Sunday, October 21, 2012

Round-Up: October 21

Here is a round-up of today's proverbs and fables - and for previous posts, check out the Bestiaria Latina Blog archives. I'm almost making good progress on my latest project - you can see the growing collection of Latin-vocabulary-via-proverbs at the Latin Via Proverbs blog.

HODIE: ante diem duodecimum Kalendas Novembres.

MYTHS and LEGENDS: The art image for today's legend shows The Return of Persephone; you can also see the legends for the current week listed together here.


TODAY'S MOTTOES and PROVERBS:

3-WORD MOTTOES: Today's 3-word motto is Leges iuraque serva (English: Preserve the laws and the rights).

3-WORD PROVERBS: Today's 3-word proverb is Poetis mentiri licet (English: Poets are allowed to lie).

RHYMING PROVERBS: Today's proverb with rhyme is: Transit, ut unda fluens, tempus et hora ruens (English: Like a wave that flows, time passes by, and so too the rushing hour).

VULGATE VERSES: Today's verse is Aedificate alterutrum (I Thess. 5:11). For a translation, check out the polyglot Bible, in English, Hebrew, Latin and Greek, at the Sacred Texts Archive online.

ELIZABETHAN PROVERBS: Here is today's proverb commentary, this time by Taverner: Salem et mensam ne praetereas: Passe not over salt and the table, as who should say, neglect not the companie of friendes, or breake not the law of amitie. For with these things in olde time were friendes reconciled, and kept mutuall feastes and bankettes one with another.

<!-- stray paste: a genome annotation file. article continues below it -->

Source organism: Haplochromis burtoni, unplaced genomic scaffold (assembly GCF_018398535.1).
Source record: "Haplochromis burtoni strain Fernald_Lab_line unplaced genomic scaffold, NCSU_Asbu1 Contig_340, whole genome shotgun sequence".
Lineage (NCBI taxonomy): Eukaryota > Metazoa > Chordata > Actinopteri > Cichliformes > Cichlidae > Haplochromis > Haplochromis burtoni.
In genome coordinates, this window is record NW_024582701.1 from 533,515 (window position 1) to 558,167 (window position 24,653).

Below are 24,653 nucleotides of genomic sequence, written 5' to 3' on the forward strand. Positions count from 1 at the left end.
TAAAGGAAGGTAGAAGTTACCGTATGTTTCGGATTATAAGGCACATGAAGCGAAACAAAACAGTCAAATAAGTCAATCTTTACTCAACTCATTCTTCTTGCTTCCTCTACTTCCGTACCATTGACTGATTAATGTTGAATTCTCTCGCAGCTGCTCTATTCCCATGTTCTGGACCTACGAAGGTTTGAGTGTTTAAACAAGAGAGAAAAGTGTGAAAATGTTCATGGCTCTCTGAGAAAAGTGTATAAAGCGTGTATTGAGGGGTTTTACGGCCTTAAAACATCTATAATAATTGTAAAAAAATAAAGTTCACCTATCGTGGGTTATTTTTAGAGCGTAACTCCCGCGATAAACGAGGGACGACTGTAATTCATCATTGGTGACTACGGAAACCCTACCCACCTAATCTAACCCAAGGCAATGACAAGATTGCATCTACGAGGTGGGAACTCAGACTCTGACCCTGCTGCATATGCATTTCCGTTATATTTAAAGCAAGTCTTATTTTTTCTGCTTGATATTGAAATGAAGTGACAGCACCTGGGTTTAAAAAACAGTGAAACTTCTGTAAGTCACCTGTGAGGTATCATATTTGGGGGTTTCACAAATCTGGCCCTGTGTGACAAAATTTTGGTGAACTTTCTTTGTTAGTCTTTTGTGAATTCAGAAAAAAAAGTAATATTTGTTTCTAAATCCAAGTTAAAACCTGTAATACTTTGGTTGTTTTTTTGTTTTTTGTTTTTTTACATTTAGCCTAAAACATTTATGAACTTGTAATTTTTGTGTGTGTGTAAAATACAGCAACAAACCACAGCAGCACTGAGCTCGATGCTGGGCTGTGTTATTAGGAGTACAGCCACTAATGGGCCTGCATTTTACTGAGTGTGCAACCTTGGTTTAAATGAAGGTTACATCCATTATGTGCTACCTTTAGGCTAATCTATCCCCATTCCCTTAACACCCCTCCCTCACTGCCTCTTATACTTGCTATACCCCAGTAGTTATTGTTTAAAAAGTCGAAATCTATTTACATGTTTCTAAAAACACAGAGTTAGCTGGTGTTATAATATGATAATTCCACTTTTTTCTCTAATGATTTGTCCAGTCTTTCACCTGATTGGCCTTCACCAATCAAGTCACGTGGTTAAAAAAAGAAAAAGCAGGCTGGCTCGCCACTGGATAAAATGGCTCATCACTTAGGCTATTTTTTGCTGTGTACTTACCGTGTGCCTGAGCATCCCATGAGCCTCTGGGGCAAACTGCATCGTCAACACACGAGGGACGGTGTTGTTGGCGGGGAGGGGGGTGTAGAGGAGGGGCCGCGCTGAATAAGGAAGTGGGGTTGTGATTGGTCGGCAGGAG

BREVISSIMA: The distich for today is Vincula Mortis: O mors, quam dura, quam fortia sunt tua iura! / Non est tam fortis, qui rumpat vincula mortis.

And here is today's proverbial lolcat:



TODAY'S FABLES:

AESOP IN ENGLISH VERSE: Today's fable from the English verse widget is The Peacock's Complaint, the story of a peacock and his complaints to the goddess Juno.

FABULAE FACILES: The fable from the Fabulae Faciles widget is Avarus et Poma Marcescentia, a hilarious story about a greedy man and his apple orchard (this fable has a vocabulary list).

MILLE FABULAE: The fable from the Mille Fabulae et Una widget is Talpa, Asinus, et Simia, a story of three animals comparing their fates.

Asinus, Simius et Talpa


No comments: